Planet Python

How To Ensure Code Quality with SonarQube on Ubuntu 18.04

The author selected Internet Archive to receive a donation as part of the Write for DOnations program.


Code quality is an approximation of how useful and maintainable a specific piece of code is. Quality code will make the task of maintaining and expanding your application easier. It helps ensure that fewer bugs are introduced when you make required changes in the future.

SonarQube is an open-source tool that assists in code quality analysis and reporting. It scans your source code looking for potential bugs, vulnerabilities, and maintainability issues, and then presents the results in a report which will allow you to identify potential issues in your application.

The SonarQube tool itself is made out of two parts: a scanner, which is an application that would be installed locally on the developer’s machine to do the code analysis, and a centralized server for record-keeping and reporting. A single SonarQube server instance can support multiple scanners, enabling you to centralize code quality reports from many developers in a single place.

In this guide, you will deploy a SonarQube server and scanner to analyze your code and create code quality reports. Then you’ll perform a test on your machine by scanning an example code with the SonarQube scanner.


Before you begin this guide you’ll need the following:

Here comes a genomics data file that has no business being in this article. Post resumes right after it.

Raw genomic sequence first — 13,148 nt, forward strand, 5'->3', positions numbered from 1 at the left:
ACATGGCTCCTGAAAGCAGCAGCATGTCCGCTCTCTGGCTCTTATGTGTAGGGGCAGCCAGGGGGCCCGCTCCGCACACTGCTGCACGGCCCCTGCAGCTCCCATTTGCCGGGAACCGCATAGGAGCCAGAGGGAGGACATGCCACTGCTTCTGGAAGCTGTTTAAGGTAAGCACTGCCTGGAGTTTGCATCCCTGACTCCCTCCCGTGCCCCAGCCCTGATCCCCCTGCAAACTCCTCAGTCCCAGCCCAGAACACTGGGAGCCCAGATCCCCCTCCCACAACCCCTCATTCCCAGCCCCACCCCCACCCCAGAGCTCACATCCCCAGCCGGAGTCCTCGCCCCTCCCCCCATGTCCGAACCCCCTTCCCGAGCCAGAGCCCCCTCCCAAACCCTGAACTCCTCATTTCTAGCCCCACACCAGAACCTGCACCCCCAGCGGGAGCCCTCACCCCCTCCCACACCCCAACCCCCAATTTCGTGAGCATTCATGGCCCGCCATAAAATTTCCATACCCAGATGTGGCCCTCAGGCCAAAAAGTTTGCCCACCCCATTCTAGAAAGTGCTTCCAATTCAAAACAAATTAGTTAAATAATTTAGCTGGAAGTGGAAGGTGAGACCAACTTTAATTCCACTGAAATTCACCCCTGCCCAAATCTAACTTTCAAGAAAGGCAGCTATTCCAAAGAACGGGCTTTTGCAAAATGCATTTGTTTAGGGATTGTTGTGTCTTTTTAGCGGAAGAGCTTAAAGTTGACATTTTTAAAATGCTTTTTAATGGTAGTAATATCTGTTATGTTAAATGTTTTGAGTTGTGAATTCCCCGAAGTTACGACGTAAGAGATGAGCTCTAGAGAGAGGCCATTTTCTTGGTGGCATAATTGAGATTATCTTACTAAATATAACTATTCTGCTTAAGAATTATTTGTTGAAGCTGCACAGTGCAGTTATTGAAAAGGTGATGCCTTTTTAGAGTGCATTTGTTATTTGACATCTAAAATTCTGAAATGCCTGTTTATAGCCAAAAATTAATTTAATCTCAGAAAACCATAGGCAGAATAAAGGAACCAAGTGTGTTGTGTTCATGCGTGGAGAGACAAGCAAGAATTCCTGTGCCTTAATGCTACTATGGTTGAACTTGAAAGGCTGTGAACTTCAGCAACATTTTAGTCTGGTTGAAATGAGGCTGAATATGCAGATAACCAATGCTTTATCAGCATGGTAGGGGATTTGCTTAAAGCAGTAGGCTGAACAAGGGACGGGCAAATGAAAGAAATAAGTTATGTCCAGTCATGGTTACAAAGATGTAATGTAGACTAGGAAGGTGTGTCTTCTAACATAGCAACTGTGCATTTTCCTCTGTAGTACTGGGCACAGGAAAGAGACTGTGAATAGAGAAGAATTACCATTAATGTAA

Step 1 — Preparing for the Install

You need to complete a few steps to prepare for the SonarQube installation. As SonarQube is a Java application that will run as a service, and because you don’t want to run services as the root user, you’ll create another system user specifically to run the SonarQube services. After that, you’ll create the installation directory and set its permissions, and then you’ll create a MySQL database and user for SonarQube.

First, create the sonarqube user:

  • sudo adduser --system --no-create-home --group --disabled-login sonarqube

This user will only be used to run the SonarQube service, so this creates a system user that can’t log in to the server directly.

Next, create the directory to install SonarQube into:

  • sudo mkdir /opt/sonarqube

SonarQube releases are packaged in a zipped format, so install the unzip utility that will allow you to extract those files.

  • sudo apt-get install unzip

Next, you will create a database and credentials that SonarQube will use. Log in to the MySQL server as the root user:

  • sudo mysql -u root -p

Then create the SonarQube database:

  • CREATE DATABASE sonarqube;

Now create the credentials that SonarQube will use to access the database.

  • CREATE USER sonarqube@'localhost' IDENTIFIED BY 'some_secure_password';

Then grant permissions so that the newly created user can make changes to the SonarQube database:

  • GRANT ALL ON sonarqube.* to sonarqube@'localhost';

Then apply the permission changes and exit the MySQL console:

  • EXIT;

Now that you have the user and directory in place, you will download and install the SonarQube server.

Step 2 — Downloading and Installing SonarQube

Start by changing the current working directory to the SonarQube installation directory:

  • cd /opt/sonarqube

Then, head over to the SonarQube downloads page and grab the download link for SonarQube 7.5 Community Edition. There are many versions and flavors of SonarQube available for download on the page, but in this specific tutorial we’ll be using SonarQube 7.5 Community Edition.

After getting the link, download the file:

  • sudo wget

Unzip the file:

  • sudo unzip

Once the files extract, delete the downloaded zip file, as you no longer need it:

  • sudo rm

Finally, update the permissions so that the sonarqube user will own these files, and be able to read and write files in this directory:

  • sudo chown -R sonarqube:sonarqube /opt/sonarqube